A3C: Leading The Conversation On Tough Issues In Hip-Hop

Oct 3, 2016

Some of the biggest names hip-hop will perform at this week's A3C Festival and Conference in Atlanta.  But this event isn't just about music.  Also on the agenda: discussions about mental health and moving civil rights protests beyond social media. Two women will lead the dialogue.  Dina Marto is owner and founder of Twelve Music Studios and Ashley Reid is founder the social justice group "The People Assembly." 

Rickey Bevington: Dina, let's start with you, as a member of the A3C programming board. Tell us about your panel and why it's something that the music industry should be paying attention to.

Dina Marto: I think all industries need to be paying attention to this. It's called "The Major Keys to Mental Health in Hip-Hop" and we are going to be basically discussing mental health. The signs of somebody that needs help. We're going to talk about different people's personal stories. Ashley is actually going to be actually on the panel.

Ashley Reid: I'll be on the panel as well talking about my mental health issues.

Marto: I want people to walk away knowing that this issue, or issues like depression and different things like that, are common. These are things that we need to discuss in our community, especially in the urban community where you have to be strong and asking for help is a sign of weakness.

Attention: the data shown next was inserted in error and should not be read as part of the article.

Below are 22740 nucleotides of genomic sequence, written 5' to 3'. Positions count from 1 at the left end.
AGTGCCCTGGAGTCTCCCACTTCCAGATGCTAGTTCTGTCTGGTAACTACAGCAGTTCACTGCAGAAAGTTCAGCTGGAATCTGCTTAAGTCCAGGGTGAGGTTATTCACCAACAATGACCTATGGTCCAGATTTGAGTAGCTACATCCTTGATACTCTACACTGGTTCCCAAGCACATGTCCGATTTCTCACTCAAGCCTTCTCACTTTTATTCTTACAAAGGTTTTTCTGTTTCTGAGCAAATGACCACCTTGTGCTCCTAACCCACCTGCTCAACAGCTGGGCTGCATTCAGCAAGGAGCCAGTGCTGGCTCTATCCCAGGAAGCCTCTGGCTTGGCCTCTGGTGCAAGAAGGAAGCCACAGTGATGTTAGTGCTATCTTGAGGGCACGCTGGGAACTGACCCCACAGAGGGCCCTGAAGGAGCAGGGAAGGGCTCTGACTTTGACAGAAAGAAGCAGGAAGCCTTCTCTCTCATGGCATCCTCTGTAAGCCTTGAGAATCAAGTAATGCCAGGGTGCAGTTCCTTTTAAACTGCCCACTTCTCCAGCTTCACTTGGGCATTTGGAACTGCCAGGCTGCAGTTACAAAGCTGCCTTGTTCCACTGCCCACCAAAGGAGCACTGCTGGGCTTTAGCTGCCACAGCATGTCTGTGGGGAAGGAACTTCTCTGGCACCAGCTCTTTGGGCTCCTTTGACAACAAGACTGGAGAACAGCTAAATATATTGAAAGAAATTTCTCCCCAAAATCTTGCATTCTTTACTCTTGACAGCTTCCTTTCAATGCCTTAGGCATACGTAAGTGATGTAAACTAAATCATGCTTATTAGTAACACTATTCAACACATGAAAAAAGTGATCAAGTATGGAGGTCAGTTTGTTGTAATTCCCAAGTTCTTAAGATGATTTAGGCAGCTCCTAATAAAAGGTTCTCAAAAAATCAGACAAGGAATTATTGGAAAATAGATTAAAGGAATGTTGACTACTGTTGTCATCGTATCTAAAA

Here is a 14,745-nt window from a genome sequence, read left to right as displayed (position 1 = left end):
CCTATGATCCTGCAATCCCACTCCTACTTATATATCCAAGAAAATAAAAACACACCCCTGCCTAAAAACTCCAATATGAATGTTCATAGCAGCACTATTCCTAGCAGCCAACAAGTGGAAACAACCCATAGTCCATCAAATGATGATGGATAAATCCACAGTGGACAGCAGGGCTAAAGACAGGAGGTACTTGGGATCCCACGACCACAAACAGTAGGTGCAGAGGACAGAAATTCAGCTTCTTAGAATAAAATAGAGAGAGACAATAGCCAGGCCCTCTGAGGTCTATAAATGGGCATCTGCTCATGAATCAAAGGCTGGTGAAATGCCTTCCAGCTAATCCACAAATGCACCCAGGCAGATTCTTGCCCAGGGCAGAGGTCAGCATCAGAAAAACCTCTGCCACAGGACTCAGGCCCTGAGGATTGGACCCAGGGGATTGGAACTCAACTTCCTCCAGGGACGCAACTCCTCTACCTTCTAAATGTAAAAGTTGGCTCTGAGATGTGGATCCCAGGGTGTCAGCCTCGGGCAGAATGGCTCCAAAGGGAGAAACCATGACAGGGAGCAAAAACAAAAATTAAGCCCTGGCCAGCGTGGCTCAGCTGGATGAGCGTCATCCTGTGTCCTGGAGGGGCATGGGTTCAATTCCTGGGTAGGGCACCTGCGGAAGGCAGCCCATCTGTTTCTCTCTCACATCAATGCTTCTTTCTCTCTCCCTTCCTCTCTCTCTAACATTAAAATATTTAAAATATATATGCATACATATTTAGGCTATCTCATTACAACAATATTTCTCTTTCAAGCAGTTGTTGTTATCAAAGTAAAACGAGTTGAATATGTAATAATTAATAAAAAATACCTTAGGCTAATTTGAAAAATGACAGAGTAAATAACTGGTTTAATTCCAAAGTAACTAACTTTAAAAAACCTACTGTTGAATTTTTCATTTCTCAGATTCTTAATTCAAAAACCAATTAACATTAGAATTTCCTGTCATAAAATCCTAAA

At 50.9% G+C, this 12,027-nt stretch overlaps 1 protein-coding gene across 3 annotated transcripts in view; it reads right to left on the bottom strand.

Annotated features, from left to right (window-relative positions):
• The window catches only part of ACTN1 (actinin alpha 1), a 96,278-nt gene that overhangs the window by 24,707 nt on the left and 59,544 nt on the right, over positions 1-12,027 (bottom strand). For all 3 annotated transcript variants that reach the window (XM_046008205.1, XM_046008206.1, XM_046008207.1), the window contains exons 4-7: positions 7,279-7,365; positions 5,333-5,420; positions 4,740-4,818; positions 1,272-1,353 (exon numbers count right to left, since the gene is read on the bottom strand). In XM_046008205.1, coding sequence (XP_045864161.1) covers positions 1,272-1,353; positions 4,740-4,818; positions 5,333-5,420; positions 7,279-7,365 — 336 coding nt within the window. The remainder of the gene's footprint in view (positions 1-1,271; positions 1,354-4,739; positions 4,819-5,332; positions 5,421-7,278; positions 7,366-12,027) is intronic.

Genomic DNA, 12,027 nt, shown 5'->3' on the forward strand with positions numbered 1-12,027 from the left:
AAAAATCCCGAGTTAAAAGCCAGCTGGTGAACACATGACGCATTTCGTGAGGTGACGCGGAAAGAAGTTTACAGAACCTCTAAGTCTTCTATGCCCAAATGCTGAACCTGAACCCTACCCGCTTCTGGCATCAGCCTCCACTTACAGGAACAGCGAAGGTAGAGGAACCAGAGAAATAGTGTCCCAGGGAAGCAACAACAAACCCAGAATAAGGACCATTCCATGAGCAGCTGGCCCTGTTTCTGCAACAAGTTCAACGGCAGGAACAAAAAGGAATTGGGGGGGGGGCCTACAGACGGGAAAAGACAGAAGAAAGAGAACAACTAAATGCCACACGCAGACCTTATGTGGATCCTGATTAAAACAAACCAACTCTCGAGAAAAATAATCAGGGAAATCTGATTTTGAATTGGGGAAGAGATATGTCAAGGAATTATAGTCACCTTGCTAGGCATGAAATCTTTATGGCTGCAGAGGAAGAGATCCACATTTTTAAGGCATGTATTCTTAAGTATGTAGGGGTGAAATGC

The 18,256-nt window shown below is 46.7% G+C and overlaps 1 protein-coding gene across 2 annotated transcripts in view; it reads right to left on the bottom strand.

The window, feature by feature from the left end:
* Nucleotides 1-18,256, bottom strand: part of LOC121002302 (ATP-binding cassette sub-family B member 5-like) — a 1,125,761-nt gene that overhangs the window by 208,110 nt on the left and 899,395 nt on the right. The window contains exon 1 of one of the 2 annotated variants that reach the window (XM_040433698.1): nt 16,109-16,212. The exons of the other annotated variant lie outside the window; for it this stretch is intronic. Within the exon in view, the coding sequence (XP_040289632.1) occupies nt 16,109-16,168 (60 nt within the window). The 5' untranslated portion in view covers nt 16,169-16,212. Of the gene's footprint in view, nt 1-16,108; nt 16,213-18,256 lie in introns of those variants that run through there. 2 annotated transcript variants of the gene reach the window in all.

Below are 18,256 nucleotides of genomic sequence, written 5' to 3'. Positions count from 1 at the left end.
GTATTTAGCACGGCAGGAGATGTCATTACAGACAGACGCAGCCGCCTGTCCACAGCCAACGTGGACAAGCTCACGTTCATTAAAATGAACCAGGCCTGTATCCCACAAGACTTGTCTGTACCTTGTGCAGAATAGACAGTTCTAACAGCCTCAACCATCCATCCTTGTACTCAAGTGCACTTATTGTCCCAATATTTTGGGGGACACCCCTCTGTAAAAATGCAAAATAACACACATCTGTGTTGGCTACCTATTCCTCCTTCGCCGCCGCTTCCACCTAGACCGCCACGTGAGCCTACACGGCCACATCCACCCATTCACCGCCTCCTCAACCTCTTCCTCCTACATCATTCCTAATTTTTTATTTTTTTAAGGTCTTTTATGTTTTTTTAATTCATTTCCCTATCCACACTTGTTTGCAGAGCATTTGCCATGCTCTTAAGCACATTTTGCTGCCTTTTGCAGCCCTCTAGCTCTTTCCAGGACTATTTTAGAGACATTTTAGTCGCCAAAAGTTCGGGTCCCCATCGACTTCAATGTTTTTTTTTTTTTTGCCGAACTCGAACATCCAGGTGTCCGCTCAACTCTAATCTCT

Reid: It's a taboo subject.

Marto: It is. And so I really want to bring some light on on this subject.

Reid: I think that that will be really powerful and important for people to hear from those who have very similar stories. Depression and mental illness and things like that are actually things that don't discriminate.

Bevington:  Dina, is this something you see, running a studio?

Marto: I've run across a lot of crazy people (laughs). My personal experience with it is that I was the executive assistant to the late and great Shakir Stewart who was the executive vice president of Def Jam who took Jay-Z's place when Jay-Z left. [Stewart] ended up committing suicide. It changed my life forever.

Looking back, I saw signs. I think there are ways that he could have gotten help. Knowing that we didn't know what to look for then -- that's why I want to bring awareness to this subject. It was something that was preventable and didn't need to happen.

Bevington: Ashley, tell us about your panel.

Reid: What we would like to do with this panel, which is called "Revolution: Beyond a Hashtag" is to focus on solutions with movement, whether that's movement in your personal empowerment and human rights, whether that's movement in terms of awareness and enlightenment with the justice system, with just knowing your rights period. We hope that people leave inspired and knowing a next step to take whether that's personally or with your community.

Bevington: The People Assembly. Tell me about the genesis. Did it come about as part of the Black Lives Matter movement and awareness?

Reid: It came about from pain and despair and not knowing what to do next. We are people that have protested. What we've done is worked on knowing how to truly empower yourself through love and your human rights, and what a community is. Unfortunately, it came together from trauma. But at the end of the day it's about - you know - if you don't see the light at the end of the tunnel light it up yourself. And that's what we're really about. (laughs)